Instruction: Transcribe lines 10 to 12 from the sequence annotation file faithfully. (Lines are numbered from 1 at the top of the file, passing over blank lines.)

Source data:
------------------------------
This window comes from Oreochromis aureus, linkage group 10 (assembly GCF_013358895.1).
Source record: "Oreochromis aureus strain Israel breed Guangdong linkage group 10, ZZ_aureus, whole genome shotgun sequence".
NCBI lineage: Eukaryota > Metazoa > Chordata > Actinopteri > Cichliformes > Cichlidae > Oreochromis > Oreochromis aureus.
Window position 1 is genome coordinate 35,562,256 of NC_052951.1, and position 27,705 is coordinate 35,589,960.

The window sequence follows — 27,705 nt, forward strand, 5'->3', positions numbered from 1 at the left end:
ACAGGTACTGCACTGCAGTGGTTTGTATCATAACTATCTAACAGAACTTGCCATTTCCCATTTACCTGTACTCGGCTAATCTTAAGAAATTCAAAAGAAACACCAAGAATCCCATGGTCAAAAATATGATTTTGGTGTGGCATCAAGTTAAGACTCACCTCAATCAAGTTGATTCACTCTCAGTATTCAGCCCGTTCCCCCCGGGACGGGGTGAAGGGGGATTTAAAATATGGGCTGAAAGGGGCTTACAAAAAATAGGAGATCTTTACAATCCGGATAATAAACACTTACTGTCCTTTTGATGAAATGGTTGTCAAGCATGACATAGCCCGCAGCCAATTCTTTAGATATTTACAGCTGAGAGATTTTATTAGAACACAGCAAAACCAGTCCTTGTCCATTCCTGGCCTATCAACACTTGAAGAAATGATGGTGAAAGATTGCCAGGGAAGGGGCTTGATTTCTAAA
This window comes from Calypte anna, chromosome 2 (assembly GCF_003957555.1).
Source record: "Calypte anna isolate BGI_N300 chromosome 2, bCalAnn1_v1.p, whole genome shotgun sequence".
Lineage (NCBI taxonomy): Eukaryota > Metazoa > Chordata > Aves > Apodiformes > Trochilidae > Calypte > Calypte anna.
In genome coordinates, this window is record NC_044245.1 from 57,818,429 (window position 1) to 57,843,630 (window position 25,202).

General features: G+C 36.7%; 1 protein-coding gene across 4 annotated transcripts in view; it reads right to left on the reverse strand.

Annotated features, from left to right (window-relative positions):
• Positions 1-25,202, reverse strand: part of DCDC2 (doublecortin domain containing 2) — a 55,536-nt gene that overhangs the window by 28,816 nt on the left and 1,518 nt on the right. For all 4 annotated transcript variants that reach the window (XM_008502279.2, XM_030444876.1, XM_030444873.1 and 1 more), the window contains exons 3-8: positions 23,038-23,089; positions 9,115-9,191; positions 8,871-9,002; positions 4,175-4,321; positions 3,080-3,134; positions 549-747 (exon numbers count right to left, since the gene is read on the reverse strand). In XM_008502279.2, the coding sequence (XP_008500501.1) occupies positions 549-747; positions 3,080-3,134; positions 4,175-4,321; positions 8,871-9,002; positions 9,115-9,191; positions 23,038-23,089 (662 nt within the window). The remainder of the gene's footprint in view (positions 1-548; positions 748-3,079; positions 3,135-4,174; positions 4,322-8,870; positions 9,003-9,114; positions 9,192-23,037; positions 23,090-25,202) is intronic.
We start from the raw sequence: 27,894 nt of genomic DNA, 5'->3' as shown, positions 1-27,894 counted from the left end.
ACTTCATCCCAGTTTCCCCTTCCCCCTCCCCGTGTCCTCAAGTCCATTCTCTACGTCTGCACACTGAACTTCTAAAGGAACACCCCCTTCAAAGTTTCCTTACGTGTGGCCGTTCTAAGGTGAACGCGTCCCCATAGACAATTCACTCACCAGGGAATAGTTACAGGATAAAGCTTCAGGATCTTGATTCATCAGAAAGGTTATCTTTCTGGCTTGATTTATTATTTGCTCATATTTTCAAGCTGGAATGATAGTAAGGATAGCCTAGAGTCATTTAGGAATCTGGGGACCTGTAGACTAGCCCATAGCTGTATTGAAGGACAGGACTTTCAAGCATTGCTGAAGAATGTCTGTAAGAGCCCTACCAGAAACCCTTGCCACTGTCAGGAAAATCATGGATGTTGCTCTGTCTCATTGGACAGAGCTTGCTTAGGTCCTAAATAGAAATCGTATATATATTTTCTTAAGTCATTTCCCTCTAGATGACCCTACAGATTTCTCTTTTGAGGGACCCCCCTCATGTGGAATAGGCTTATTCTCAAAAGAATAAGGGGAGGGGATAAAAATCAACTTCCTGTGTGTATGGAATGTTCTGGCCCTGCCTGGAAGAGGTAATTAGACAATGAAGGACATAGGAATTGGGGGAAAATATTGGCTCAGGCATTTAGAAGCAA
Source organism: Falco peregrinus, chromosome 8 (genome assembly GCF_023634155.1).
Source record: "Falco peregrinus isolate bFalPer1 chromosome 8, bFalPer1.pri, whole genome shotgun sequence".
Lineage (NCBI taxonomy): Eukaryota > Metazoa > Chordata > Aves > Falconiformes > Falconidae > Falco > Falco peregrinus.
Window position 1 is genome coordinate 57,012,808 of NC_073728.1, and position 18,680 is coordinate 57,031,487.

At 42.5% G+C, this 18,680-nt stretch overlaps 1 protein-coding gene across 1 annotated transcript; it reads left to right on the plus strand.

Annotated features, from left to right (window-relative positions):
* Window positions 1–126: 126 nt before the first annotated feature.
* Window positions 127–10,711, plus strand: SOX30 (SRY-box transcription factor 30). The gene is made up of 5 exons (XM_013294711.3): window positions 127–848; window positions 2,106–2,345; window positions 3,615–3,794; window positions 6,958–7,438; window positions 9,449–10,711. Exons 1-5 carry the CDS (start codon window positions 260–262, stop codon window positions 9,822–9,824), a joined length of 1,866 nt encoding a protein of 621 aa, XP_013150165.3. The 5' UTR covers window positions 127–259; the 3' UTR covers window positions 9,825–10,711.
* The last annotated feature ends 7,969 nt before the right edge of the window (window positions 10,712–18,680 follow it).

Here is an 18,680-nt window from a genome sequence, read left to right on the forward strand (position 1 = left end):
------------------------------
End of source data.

In genome coordinates, this window is record NC_044245.1 from 57,818,429 (window position 1) to 57,843,630 (window position 25,202).

General features: G+C 36.7%; 1 protein-coding gene across 4 annotated transcripts in view; it reads right to left on the reverse strand.

Annotated features, from left to right (window-relative positions):